Sanford-Brown College Atlanta prepares students to become diagnostic medical sonographers
June 28, 2010
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If you’re looking for a career that offers stability and opportunities to grow — health care is your ticket. According to the U.S. Bureau of Labor Statistics, 10 of the 20 fastest-growing occupations are in health care.
Many jobs in allied health fields require two or less years of education and training. Sanford-Brown College Atlanta prepares students to become diagnostic medical sonographers (an 18-month certificate program) or cardiovascular sonographers (two-year associate degree).
Sonography is a diagnostic medical procedure that uses high-frequency sound waves (ultrasound) to produce dynamic visual images of organs, tissues or blood flow inside the body. Sonographers learn the body’s systems and how to operate the technical equipment to examine body parts — such as the abdomen, breast, female reproductive system, heart, prostate gland or blood vessels — to help doctors detect and treat diseases.
Because it’s noninvasive and radiation-free, sonography offers many benefits to patients and physicians, and has grown significantly in the past 20 years, according to the Society of Diagnostic Medical Sonography.
“I was always interested in women’s health issues and became a sonographer after volunteering at a hospital and seeing how it was used in gynecology and obstetrics,” said Danielle Millman, president of Sanford-Brown College Atlanta. “I was never bored and [I] learned something new every day. You become the eyes and ears of the physicians you work with and an important member of the team.”
Accredited by the Commission on Accreditation of Allied Health Education Programs, Sanford-Brown’s sonography programs combine classroom learning, laboratory practice and 720 hours of clinical internships in different clinical settings.
Students learn anatomy and physiology, the pathophysiology (changes of normal functions) of organs, the protocols and techniques for scanning organ systems, and how to report accurate data and technical findings to physicians.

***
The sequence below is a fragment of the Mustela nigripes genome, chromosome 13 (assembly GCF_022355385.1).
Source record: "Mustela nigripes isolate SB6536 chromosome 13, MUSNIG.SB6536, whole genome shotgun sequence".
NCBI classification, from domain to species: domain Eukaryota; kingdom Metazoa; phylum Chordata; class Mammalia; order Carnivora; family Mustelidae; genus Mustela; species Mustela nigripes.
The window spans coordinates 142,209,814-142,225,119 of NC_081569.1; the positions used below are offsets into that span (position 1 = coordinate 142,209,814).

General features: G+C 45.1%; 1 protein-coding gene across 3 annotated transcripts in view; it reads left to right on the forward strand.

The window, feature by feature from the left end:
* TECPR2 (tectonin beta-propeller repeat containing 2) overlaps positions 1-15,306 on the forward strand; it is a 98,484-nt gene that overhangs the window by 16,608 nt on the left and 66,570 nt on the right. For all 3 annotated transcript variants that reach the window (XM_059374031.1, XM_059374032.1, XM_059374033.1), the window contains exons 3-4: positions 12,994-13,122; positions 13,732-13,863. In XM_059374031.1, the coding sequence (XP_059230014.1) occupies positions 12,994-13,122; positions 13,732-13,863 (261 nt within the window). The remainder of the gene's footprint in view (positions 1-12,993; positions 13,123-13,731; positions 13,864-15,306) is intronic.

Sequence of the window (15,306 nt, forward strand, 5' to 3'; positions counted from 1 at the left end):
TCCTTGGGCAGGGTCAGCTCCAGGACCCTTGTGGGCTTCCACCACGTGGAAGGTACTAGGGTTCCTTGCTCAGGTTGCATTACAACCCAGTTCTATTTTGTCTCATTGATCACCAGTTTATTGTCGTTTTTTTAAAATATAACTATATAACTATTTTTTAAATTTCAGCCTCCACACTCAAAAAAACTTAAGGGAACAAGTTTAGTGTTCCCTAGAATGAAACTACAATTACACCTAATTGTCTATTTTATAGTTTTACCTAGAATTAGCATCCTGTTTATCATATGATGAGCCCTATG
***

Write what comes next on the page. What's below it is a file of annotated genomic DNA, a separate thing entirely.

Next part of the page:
“It takes someone who is technically competent and very detail-oriented,” Millman said. “You need to be the kind of person who takes pride in your work and will hold yourself personally accountable. You also need to have compassion for your patients and a good bedside manner, since you’ll probably be alone with them during the testing.”
The programs are rigorous, but Sanford-Brown students have the advantage of working with state-of-the-art equipment.
“We recently acquired a virtual simulator that can be used with any computer,” said Theresa Caldwell, program director. “Sonographers have to be very skilled with their hands. Students can log in to our site and practice their skills using a transducer on a simulated patient from home.
“They also have a lot of open lab time at school. All that practical experience is great training.”
Sanford-Brown accepts students into its sonography programs each spring and fall. Applicants are required to have taken some college math and science courses and must also pass two entrance exams.
“Our programs prepare students to take national exams to earn industry certifications. We strongly encourage our students to earn these credentials, because it will give them more job opportunities and better salaries if they are registered,” Millman said.
Graduates find work in hospitals, doctor’s offices, surgery centers and clinics. “Atlanta is a great market, because of all its hospitals and doctors’ offices,” she added.
The average salary for sonographers is $32 per hour or $66,678 annually, according to the Society of Diagnostic Medical Sonography.
Tuition for both sonography programs at Sanford-Brown, which includes books, scrubs, lab materials and access to the virtual trainer, is $36,295. Federal financial aid is available for eligible students.
For information, call 770-576-4498 or go to www.sanfordbrown.edu/atlanta.